Consumers would be the ultimate losers if supermarkets were extracting retrospective payments from their suppliers, Commerce Minister Craig Foss said this afternoon.

Labour's economic development spokesman Shane Jones this afternoon confirmed he'd written a formal letter of complaint to competition watchdog the Commerce Commission over his allegations yesterday in Parliament that Australian owned chain Countdown was "blackmailing" its suppliers.

Mr Jones says suppliers claim they'd been told by Countdown to make retrospective payments to cover historic losses on their products or face having the products removed from supermarket shelves.

Mr Foss today said he was taking Mr Jones' allegations very seriously.


"It is for that reason that I've written to the Commerce Commission this morning to bring it to their attention so that I'm kept informed of their activity in this space."

"I'm concerned about allegations that harm New Zealand consumers ... it may end up resulting in less competitive markets supplying the supermarkets.

Read more: Battle of the grocery giants

Mr Foss said Mr Jones' allegations were the first he'd heard of suppliers being tapped for retrospective payments by supermarkets.

He had previously heard of "heavy handed tactics" being used on suppliers by supermarkets but "nothing of the significance of the allegations yesterday".

The Commerce Commission will now consider whether to launch a formal investigation but Prime Minister John Key said he'd welcome an inquiry.

"I think it's a good idea for the Commerce Commission to look at that.

"But I would say this: They're unsubstantiated claims really the onus of proof to a certain degree is on Shane Jones and I'm just always a bit sceptical of people making claims under parliamentary privilege and then refusing to make those claims in the public domain."


Food and Grocery Council chairman Pierre van Heerden said he had discussed the issue with the managing director of Countdown owner Progressive Enterprises, Dave Chambers, last week.

"He has given me the assurance that, under his watch, there will be no retrospective payments from any suppliers.

"The council welcomed that message, and the main thing was to resolve the issue.

"And with Dave saying that there will not be any retrospective payments, that is a good thing for the membership who may feel that they've been put under pressure."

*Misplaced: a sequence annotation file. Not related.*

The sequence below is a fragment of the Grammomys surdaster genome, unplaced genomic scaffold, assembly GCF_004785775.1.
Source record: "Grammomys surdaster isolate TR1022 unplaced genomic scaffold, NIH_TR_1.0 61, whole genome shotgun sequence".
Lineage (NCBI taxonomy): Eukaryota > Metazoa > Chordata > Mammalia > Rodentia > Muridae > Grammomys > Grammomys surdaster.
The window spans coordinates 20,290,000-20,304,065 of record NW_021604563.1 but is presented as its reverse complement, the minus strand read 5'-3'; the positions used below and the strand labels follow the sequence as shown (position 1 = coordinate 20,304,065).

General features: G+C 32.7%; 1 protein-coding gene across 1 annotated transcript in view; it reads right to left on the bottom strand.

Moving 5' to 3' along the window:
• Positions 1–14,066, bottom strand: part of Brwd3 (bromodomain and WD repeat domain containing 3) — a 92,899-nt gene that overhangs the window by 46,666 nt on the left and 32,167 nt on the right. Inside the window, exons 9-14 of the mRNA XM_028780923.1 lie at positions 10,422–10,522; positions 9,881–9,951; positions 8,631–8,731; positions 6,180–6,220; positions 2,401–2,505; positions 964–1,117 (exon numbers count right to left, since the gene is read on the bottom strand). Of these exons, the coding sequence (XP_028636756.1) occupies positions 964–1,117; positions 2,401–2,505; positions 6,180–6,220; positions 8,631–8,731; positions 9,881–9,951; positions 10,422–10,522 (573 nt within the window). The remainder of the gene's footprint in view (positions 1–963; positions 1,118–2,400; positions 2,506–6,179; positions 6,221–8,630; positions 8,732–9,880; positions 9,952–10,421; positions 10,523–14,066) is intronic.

Mr van Heerden said negotiations between suppliers and chains were "robust"and the demand for retrospective payments was a recent development.

His colleague, Ms Rich, yesterday confirmed the organisation was aware of "a number of incidents where our member companies have been asked for retrospective payments".

"We have raised our general concerns about this practice with the supermarket chain involved," she said.

"This is a serious issue that is new to the New Zealand grocery sector and we view it as an unwelcome development. We have asked members to report further occurrences."

Mr Jones told Parliament's House yesterday a number of New Zealand suppliers had told him that they had been called to meetings with the supermarket chain's managers.

The supermarkets demanded "backdated cheques and recompense for the losses the supermarkets assert they suffered last year," he said.

"And if they don't pay these cheques, they are being told no shelf space into the future. In any other sort of country that's blackmail, that's extortion."

Mr Chambers said he "categorically" denied Mr Jones' claims.

His company would "fully co-operate with inquiries from the Commerce Commission".

Business commentator Rod Oram told Radio New Zealand that suppliers were massively disadvantaged if they had to absorb the cost of unsold stock.

The sector was very competitive and the tactics in negotiations between suppliers and supermarkets were hard-ball, he said.

"It's a very, very unequal relationship. I think it's one of the most uncomfortable commercial relationships that I know."

John Key comments on the Australian supermarkets decision to take Kiwi goods off their shelves

A buy-Australian campaign in two Australian supermarket chains is a sobering lesson for the Green Party and anyone else in New Zealand who advocates the same thing here.